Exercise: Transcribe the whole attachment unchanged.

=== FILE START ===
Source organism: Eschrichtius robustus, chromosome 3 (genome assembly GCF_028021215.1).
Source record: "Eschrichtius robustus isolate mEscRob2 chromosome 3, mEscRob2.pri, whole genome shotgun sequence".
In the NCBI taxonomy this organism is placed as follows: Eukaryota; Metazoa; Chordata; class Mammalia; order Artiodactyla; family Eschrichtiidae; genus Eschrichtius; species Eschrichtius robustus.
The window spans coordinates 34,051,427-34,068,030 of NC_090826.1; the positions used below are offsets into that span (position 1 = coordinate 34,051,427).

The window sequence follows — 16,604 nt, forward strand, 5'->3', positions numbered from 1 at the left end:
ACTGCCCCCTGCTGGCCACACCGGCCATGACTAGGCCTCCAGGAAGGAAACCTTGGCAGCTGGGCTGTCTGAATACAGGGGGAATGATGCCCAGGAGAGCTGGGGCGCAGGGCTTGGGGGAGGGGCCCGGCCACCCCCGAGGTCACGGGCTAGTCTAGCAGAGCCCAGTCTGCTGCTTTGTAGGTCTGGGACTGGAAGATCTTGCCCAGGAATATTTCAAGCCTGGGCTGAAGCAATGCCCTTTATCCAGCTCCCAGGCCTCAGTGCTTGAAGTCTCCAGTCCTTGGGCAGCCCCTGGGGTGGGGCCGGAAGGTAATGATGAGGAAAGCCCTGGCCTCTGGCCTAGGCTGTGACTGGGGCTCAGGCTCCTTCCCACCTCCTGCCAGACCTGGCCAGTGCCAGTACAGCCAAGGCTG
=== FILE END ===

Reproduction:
Source organism: Eschrichtius robustus, chromosome 3 (genome assembly GCF_028021215.1).
Source record: "Eschrichtius robustus isolate mEscRob2 chromosome 3, mEscRob2.pri, whole genome shotgun sequence".
In the NCBI taxonomy this organism is placed as follows: Eukaryota; Metazoa; Chordata; class Mammalia; order Artiodactyla; family Eschrichtiidae; genus Eschrichtius; species Eschrichtius robustus.
The window spans coordinates 34,051,427-34,068,030 of NC_090826.1; the positions used below are offsets into that span (position 1 = coordinate 34,051,427).

The window sequence follows — 16,604 nt, forward strand, 5'->3', positions numbered from 1 at the left end:
ACTGCCCCCTGCTGGCCACACCGGCCATGACTAGGCCTCCAGGAAGGAAACCTTGGCAGCTGGGCTGTCTGAATACAGGGGGAATGATGCCCAGGAGAGCTGGGGCGCAGGGCTTGGGGGAGGGGCCCGGCCACCCCCGAGGTCACGGGCTAGTCTAGCAGAGCCCAGTCTGCTGCTTTGTAGGTCTGGGACTGGAAGATCTTGCCCAGGAATATTTCAAGCCTGGGCTGAAGCAATGCCCTTTATCCAGCTCCCAGGCCTCAGTGCTTGAAGTCTCCAGTCCTTGGGCAGCCCCTGGGGTGGGGCCGGAAGGTAATGATGAGGAAAGCCCTGGCCTCTGGCCTAGGCTGTGACTGGGGCTCAGGCTCCTTCCCACCTCCTGCCAGACCTGGCCAGTGCCAGTACAGCCAAGGCTG